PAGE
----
Seeming: illusion called into being by a Grafter which acquires reality if many people believe strongly enough in it. This is really a case of mass hypnosis, but can have physical effects.
Seven Hypocrites of Mung: Mung was a city in the Eastern Canopy. The Hyprocrites were followers of Saint Loa, who after swearing fealty to him in Argos rescinded their decision and wished to return home.
Shanti: person calling the faithful to prayer at a Nurian temple. The shanti also leads some rituals. Practitioners of the Eastern Doctrine have no formal priesthood and look to the Focals for spiritual guidance. However some of the shanti (literally ‘temple singer’) have been known to give sermons and exhort their fellow citizens like Argosian priests.
Shillee: herd-dwelling mammal with small cloven feet that allow it to climb steep areas of the Tree with relative ease. Shillees eat moss and other plants and are kept by herders for their meat, milk and pelts.
Shortwheat: a type of barley-vine grown in the Eastern Canopy, drought resistant.
Sight [the]: the raw capacity or talent to be a Grafter. Someone with the Sight may experience premonitory dreams or visions.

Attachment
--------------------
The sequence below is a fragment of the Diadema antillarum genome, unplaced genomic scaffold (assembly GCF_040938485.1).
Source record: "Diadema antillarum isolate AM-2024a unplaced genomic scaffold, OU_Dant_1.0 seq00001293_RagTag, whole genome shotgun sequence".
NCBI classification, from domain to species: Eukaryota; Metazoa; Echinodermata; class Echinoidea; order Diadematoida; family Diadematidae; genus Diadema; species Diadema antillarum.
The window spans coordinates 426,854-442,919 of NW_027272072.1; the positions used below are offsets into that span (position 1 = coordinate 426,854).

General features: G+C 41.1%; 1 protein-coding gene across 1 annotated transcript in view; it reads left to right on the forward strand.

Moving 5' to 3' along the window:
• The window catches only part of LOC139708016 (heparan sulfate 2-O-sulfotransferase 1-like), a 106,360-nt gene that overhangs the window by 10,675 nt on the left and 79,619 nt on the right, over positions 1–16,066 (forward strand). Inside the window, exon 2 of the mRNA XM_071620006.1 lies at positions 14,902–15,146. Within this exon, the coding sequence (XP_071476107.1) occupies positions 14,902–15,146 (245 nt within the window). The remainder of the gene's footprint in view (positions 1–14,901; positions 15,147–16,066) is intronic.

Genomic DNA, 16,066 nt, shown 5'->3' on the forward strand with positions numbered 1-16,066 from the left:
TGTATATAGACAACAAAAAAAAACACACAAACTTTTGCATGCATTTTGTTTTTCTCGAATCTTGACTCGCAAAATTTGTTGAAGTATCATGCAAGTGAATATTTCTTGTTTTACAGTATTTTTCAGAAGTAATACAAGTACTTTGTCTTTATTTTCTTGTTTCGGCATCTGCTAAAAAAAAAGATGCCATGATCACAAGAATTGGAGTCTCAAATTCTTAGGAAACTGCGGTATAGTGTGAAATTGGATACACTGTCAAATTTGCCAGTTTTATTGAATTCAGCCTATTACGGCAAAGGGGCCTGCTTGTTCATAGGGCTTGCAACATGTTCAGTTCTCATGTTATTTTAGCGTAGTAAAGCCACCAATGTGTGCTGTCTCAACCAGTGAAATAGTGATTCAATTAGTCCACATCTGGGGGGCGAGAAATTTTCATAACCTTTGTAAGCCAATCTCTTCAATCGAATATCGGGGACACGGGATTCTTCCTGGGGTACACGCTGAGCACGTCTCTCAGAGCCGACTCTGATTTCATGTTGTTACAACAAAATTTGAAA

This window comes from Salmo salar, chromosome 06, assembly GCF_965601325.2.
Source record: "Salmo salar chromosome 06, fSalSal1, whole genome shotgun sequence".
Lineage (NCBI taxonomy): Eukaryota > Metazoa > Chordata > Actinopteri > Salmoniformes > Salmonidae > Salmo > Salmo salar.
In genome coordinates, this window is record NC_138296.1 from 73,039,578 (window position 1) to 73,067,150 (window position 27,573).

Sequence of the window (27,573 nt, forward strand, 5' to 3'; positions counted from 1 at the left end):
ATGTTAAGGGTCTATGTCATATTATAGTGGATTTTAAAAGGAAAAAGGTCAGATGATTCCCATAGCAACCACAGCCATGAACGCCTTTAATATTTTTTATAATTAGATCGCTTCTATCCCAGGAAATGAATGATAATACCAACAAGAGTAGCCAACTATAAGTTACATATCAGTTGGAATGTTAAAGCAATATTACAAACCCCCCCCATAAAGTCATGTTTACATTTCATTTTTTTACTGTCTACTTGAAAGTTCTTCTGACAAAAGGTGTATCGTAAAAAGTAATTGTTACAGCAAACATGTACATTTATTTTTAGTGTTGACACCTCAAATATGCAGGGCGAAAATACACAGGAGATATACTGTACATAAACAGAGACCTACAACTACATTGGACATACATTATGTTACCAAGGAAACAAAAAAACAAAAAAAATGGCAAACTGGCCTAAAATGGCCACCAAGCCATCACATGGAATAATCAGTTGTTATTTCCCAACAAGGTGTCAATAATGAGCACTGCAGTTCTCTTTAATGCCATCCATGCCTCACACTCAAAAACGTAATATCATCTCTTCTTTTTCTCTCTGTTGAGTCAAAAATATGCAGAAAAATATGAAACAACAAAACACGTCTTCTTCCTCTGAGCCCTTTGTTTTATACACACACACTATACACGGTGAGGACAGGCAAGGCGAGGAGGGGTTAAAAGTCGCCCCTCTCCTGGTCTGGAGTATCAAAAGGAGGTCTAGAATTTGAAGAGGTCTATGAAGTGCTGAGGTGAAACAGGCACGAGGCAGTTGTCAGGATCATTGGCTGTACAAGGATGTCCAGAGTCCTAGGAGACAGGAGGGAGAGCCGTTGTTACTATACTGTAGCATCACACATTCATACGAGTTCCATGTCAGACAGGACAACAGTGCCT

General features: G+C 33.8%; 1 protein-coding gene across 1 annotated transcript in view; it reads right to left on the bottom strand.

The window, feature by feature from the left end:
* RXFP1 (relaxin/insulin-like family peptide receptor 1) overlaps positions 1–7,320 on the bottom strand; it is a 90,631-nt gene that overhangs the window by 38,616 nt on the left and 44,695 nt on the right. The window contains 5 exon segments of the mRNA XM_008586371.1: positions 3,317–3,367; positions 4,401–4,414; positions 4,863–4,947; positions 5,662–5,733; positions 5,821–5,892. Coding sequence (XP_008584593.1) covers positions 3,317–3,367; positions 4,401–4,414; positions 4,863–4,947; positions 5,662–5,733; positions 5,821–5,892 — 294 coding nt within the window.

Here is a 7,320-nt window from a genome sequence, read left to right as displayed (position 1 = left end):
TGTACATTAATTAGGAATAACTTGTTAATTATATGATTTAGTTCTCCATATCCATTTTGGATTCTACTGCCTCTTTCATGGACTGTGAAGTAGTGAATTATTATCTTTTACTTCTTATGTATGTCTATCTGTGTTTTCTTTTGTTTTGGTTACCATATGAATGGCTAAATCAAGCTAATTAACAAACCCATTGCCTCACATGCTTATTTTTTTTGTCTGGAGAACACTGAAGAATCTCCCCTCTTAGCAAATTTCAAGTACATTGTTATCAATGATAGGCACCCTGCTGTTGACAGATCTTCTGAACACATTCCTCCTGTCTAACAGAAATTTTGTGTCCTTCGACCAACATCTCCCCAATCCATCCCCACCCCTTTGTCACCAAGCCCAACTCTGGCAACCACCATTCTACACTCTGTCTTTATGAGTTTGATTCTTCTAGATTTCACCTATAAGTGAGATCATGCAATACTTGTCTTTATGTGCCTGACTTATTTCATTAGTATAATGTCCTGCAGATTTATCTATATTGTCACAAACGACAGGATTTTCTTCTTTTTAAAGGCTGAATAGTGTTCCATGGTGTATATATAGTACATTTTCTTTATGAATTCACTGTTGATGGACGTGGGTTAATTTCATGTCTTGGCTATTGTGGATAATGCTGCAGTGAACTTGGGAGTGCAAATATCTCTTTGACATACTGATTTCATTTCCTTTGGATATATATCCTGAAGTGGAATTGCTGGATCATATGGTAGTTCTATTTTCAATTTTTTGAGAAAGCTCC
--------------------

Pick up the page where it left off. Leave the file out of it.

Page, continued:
Silesian bellweed: a hallucinogenic plant found in the North Fringes, toxic in high doses.
Som: a sedative made from purified Treespice, smoked to produce a lethargic state and vivid dreams. Highly addictive.
Sorceress of Nur: a Grafter who opposed Saint Loa in the Eastern Canopy. Her name has not been preserved but her machinations are legendary. She appears in so many different stories and over such an extended period that some scholars maintain the character is a composite.
Under the hood… About Seemings:
One of the themes I’ve touched on in passing in these stories is the ‘maya’ concept prevalent in Buddhism and in other religious philosophies. According to this theory the world is a collective illusion without actual permanence or reality. Without going so far as to ‘control the Matrix’, as it were, Grafters and sorcerers may influence the world-illusion to a degree, most particularly if they have the help of a great many other people. In other words, the more people believe in your personal illusion, the more it has a chance of crossing over into the larger ‘reality’ illusion shared by all. This shared creation may not last for long, but while enough spectators are held in its grip it acquires physical ramifications (enough people believing in Grafter fire may find for a brief moment that it burns.)
Though it’s certainly fun to play with such concepts in the physical world – Grafter fire, distracting Grafter ‘webs’, illusions and so on – the real danger associated with this power is its psychological, societal application. A clever tyrant adept in such sorcery might manipulate his people into believing in his version of what the world should be – and they, duped by his subtle Seeming, would help make it real. So dreams of empire, religious purity, racial superiority and other illusions are born… and stay with us, at least for a while.